There have been a lot of kids books related to Sherlock Holmes. There are countless variations of the adventures of the Baker Street Irregulars in various combinations. There are several series looking at the life of Young Sherlock Holmes. All serve to give young readers a sense of who Holmes is, serving as a gateway to lead them to the true Canon. This book does the same, but in a new and unique way – a Sherlockian mystery narrated by cats.
Unlike the “Basil of Baker Street” series by Eve Titus, which had Holmes and Watson-like mice living with Holmes and Watson in 221b Baker Street, this series has modern-day housecats, Fluff and Spot, who know of Holmes and Watson, and prefer to call themselves by those names while they investigate the sorts of mysteries that enter into their cat world – including a new cat who calls himself “Moriarty – The Napoleon of Cat Crime”. (And there’s even a Basil mouse . . . .)
The book is excellently illustrated by Amanda Downs, and one only wishes that there were even more illustrations. It will be interesting to see what this Holmes and Watson get into next time . . . .
A delightful book with educational and positive messaging, to be enjoyed by all age-groups.
Sherlock Cat and The Missing Mousie by MX Publishing is a delightful book for young readers and also adults. It is a wonderful way to introduce inquisitive children to the world of Sherlock Holmes and Dr. Watson. It is also the perfect book for adults to indulge in between heavy reading.
I enjoyed the playful story of two pampered cats in a household, Fluffy and Spot. When Spot asks, “Don’t you crave more?”, we know he is facing an existential crisis. Much like Don Quixote, the stories he hears every evening in the Man’s library inspire him to seek an adventure. Spot goes around looking for a mystery to solve and enlists Fluffy as his scribe. Well, it all starts like a misadventure for these novice feline detectives.
Spot suspects something fishy in the neighbor’s house, and his curiosity gets them dangerously close to the dog, Toby. Then, his favorite toy companion mouse goes missing. Fluffy wants to help Spot because she knows her friend is sad. The book has positive vibes. It touches upon camaraderie and encouragement in the face of failure. The story is educational while being humorous. There is a clever reference to the popular book, The Three-Body Problem, but I doubt children will get a drift of the reference.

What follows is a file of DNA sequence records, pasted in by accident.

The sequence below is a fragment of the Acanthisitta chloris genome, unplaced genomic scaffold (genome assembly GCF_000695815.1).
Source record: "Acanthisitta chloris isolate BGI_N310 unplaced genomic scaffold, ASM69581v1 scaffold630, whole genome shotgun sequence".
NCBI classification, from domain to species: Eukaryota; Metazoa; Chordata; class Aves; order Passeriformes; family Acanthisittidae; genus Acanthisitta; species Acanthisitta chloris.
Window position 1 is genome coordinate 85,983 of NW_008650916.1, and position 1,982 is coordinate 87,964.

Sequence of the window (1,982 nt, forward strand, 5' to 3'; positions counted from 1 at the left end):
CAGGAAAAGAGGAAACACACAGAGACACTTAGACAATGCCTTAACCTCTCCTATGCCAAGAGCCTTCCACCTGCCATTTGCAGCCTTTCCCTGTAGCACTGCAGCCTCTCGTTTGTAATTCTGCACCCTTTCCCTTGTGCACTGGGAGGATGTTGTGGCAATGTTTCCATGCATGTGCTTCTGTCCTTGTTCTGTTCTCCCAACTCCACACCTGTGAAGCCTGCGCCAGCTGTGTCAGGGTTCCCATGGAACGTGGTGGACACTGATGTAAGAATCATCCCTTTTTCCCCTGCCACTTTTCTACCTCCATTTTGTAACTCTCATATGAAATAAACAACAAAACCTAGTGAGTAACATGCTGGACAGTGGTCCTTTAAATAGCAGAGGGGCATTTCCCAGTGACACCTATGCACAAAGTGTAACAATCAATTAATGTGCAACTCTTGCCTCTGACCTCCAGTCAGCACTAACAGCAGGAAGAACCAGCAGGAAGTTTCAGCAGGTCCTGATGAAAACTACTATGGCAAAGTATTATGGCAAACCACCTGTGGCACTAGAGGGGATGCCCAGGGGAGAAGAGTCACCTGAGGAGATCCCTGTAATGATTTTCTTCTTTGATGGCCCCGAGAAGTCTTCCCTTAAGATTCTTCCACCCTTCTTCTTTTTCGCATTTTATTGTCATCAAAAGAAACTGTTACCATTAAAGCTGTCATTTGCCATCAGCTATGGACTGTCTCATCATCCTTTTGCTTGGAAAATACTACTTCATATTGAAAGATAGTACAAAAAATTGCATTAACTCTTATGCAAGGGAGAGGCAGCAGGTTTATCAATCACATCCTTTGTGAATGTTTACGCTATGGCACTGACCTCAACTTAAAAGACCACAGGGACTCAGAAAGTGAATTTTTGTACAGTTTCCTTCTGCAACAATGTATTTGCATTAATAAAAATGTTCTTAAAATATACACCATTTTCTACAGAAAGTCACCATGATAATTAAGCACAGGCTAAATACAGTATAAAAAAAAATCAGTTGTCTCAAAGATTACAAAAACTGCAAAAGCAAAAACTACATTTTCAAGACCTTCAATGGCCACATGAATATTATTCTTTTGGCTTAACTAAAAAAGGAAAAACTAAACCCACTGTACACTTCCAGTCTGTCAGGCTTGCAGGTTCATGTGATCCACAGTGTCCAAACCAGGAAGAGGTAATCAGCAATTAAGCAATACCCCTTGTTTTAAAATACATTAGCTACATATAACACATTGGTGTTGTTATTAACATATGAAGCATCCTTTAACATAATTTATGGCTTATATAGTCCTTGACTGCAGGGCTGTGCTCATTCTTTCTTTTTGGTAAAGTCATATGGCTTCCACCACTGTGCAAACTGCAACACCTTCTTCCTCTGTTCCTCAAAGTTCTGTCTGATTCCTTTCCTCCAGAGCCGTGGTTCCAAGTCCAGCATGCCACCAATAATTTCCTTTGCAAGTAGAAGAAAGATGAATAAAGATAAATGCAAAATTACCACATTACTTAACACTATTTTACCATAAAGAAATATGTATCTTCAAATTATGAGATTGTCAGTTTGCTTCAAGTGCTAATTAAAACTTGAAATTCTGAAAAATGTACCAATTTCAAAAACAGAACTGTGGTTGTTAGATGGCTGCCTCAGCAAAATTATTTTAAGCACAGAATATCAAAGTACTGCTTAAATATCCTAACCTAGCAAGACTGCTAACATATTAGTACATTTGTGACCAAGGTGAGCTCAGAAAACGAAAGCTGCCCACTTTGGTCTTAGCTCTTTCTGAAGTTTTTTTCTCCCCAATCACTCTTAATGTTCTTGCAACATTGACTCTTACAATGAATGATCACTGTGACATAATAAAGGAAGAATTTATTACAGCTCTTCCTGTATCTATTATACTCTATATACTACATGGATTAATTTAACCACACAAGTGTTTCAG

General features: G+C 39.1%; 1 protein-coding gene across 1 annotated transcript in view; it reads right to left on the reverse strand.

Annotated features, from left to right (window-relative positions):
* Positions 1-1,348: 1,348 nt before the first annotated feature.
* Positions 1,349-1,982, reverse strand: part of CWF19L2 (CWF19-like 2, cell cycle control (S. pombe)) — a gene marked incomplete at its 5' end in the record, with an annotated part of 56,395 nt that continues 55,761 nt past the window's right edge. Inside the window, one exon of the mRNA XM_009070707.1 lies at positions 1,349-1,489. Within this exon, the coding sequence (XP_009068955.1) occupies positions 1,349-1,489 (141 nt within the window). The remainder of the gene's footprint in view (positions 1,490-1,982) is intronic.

The story reminded me of my favorite series, Tom and Jerry. There are nice drawings in the book. The images could be more lively and colorful instead of being so crisp and accurate. The real treasure is the narration and the story that ties it all together. This one-hour reading will keep you engrossed in the adventure of two sincere cats and their investigations.
Sherlock Cat and The Missing Mousie is available from this site with a share to our good causes and also from:
“From now on, I am going to be Sherlock Holmes, the World’s Greatest Cat Detective.”
With those words, my friend Spot decided he would become a crime-solving kitty.
“And you, of course,” he said dramatically. “Will be my faithful friend, Dr. John Watson. The one who writes down all of my adventures and shares them with the world! We’ll be famous! Everyone will know the name ‘Sherlock Holmes, The World’s Greatest Cat Detective!’”
“Mm hmm,” I agreed. I wasn’t too worried. I was sure that, by morning, Spot would have forgotten all about becoming Sherlock Holmes.
Boy, oh boy, was I wrong.